An unexploited benefit of renewable energy is the predictability of operating costs over the long term. A renewables operator knows today how much it will cost to produce energy decades in the...
Plunging Wind Into the Grid
it inadvertently made it more difficult to accommodate the variability of wind power into the state's power plant portfolio.
Since ISOs have emerged in other regional power markets in the Northeast, Mid-Atlantic, and the Midwest, the challenges facing the California ISO are shared with others, making the shift away from command-and-control paradigms toward open competition. Given growing environmental pressures and concerns about increasing the diversity of power supplies, the lessons learned in California could have wide-ranging applications throughout the country.
The California ISO relies on market-based bidding of transmission resources to a much greater extent than do other ISOs. Given the large amount of existing intermittent wind power capacity in California, the California ISO was forced to evaluate solutions to accommodate the complexity of managing 1,800 MW of wind power capacity (of which 1,200 MW could show up in real time) while balancing total control area loads and generation on a continuous basis. Since the California ISO is required to forecast energy needs in the next 10 minutes, next 20 minutes and so on, and then send dispatch notices to generators, wind power's variability posed immense problems. It was the classic problem of fitting a square peg into a round hole.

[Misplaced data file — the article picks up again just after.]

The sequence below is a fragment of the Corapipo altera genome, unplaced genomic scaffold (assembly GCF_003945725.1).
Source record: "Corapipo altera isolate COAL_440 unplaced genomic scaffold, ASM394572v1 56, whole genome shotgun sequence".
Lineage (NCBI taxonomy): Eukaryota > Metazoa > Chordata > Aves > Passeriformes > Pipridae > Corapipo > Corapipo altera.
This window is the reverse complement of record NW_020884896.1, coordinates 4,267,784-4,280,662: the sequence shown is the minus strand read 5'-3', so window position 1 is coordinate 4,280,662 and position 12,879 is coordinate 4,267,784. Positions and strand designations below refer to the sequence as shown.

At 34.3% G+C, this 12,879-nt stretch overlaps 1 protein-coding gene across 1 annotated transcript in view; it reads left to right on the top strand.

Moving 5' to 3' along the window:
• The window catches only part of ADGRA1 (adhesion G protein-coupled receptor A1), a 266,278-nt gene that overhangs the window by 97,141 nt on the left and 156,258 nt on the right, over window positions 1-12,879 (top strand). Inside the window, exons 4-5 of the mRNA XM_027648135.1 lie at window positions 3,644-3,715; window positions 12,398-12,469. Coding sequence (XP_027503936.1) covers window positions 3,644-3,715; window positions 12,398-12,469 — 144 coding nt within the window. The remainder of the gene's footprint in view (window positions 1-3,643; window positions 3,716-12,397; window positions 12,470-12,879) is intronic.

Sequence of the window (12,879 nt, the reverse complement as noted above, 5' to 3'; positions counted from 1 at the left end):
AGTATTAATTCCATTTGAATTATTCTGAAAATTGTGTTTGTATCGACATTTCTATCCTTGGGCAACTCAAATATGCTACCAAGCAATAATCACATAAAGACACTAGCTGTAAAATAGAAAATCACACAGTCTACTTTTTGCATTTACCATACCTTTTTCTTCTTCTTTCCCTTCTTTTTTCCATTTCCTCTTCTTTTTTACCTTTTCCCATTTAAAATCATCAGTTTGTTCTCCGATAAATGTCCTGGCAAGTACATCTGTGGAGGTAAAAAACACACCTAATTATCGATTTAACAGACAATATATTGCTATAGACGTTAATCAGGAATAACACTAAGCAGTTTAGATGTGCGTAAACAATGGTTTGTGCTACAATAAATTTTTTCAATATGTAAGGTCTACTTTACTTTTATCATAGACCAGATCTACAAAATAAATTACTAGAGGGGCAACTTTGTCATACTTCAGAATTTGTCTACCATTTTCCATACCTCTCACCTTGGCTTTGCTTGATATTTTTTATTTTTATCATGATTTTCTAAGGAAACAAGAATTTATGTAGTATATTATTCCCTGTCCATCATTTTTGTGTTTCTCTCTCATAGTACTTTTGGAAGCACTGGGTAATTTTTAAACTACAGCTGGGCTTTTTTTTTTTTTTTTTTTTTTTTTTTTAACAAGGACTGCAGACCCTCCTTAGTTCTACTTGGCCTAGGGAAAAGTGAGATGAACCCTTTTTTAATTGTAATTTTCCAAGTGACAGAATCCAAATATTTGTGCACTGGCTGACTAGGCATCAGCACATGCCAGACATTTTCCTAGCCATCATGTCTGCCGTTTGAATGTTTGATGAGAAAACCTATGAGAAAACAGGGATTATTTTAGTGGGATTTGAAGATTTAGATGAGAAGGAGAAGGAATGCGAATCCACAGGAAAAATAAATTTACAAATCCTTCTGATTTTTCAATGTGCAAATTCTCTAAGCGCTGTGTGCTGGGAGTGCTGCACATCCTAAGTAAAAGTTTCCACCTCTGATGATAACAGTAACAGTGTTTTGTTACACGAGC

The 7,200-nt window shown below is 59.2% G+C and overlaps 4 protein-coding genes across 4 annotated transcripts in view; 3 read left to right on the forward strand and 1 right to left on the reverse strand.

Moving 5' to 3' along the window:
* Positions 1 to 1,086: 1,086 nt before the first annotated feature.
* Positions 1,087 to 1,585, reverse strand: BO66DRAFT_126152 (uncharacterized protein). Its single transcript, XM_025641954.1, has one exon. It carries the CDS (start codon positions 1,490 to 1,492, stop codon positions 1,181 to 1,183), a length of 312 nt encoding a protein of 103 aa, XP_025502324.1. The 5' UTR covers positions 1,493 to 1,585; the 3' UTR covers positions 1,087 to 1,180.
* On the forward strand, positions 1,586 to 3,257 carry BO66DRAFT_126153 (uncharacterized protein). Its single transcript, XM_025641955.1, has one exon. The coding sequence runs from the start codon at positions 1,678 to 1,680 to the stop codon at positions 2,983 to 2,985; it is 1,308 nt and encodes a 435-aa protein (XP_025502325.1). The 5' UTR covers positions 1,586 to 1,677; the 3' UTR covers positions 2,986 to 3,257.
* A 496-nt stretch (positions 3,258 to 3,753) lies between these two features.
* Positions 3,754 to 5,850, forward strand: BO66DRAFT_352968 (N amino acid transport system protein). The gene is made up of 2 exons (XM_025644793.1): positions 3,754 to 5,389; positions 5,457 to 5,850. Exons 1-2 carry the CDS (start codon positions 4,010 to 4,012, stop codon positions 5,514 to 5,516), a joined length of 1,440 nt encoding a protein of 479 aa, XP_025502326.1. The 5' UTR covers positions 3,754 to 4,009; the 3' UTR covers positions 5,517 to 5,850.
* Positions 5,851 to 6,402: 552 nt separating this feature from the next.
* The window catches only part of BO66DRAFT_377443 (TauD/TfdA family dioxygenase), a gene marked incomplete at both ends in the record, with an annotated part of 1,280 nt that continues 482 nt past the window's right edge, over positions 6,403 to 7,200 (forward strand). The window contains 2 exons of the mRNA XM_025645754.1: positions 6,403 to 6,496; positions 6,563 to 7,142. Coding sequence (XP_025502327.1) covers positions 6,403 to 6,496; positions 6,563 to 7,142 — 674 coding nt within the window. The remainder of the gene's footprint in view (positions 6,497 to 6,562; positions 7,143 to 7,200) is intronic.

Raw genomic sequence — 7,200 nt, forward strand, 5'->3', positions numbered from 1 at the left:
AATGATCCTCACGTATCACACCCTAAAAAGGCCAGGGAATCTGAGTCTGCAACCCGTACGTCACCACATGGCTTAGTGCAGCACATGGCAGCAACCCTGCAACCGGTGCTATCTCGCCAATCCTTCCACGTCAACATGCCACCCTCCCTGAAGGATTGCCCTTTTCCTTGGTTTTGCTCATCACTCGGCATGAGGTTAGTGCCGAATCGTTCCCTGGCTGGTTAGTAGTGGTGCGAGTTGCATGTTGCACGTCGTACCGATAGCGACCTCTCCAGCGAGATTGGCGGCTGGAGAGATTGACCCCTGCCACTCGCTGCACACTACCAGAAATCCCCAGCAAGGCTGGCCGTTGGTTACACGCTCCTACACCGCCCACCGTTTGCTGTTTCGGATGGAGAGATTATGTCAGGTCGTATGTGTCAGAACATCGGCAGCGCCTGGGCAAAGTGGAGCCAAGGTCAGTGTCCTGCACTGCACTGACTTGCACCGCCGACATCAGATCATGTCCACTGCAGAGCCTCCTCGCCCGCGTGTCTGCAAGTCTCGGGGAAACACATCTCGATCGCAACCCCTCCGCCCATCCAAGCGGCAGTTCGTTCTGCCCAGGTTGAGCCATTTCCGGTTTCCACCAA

Accommodating intermittent wind power resources at the state level at California ISO exposed challenges that also were mirrored at the federal level. The transmission protocols designed by FERC inadvertently penalize wind power, according to Jim Caldwell, AWEA's policy director. FERC's existing transmission pricing policies can double the wholesale cost of wind-generated electricity, he pointed out. The operational profile of wind projects represents a key hurdle to overcome if wind power is expected to play a larger role in the California ISO's power supply portfolio.
Because of its seeming unpredictability, wind generators were faced with relatively large imbalance energy costs. Why? To get price certainty, the California ISO is required to schedule energy production from generators in advance. With wind power, the actual energy production will always deviate from these day-ahead or hour-ahead schedules. The net deviation between scheduled and delivered energy created risk for wind projects, making them more difficult to finance.
Among the key challenges linked to wind power from the California ISO's perspective are the unpredictability of output from not only each wind turbine, but also entire wind projects, on a day-ahead, hour-ahead, or even minute-by-minute basis. Due to this variability, integrating wind projects into the California ISO transmission control area may require the purchase of regulation services from other generators to balance moment-to-moment deviations from schedule by intermittent resources. This may increase costs associated with electricity generated from the wind projects.
Also, many wind projects are in areas where the wind characteristically blows at night, so that is when they produce much of their electricity. This off-peak production of electricity may sometimes add to over-generation problems in California at night when energy demand is lowest. Given the unpredictability of wind project output, California's wind resources can actually add to transmission line overloads. Wind-generated electricity also is non-dispatchable, limiting what dispatchers at the California ISO can do with wind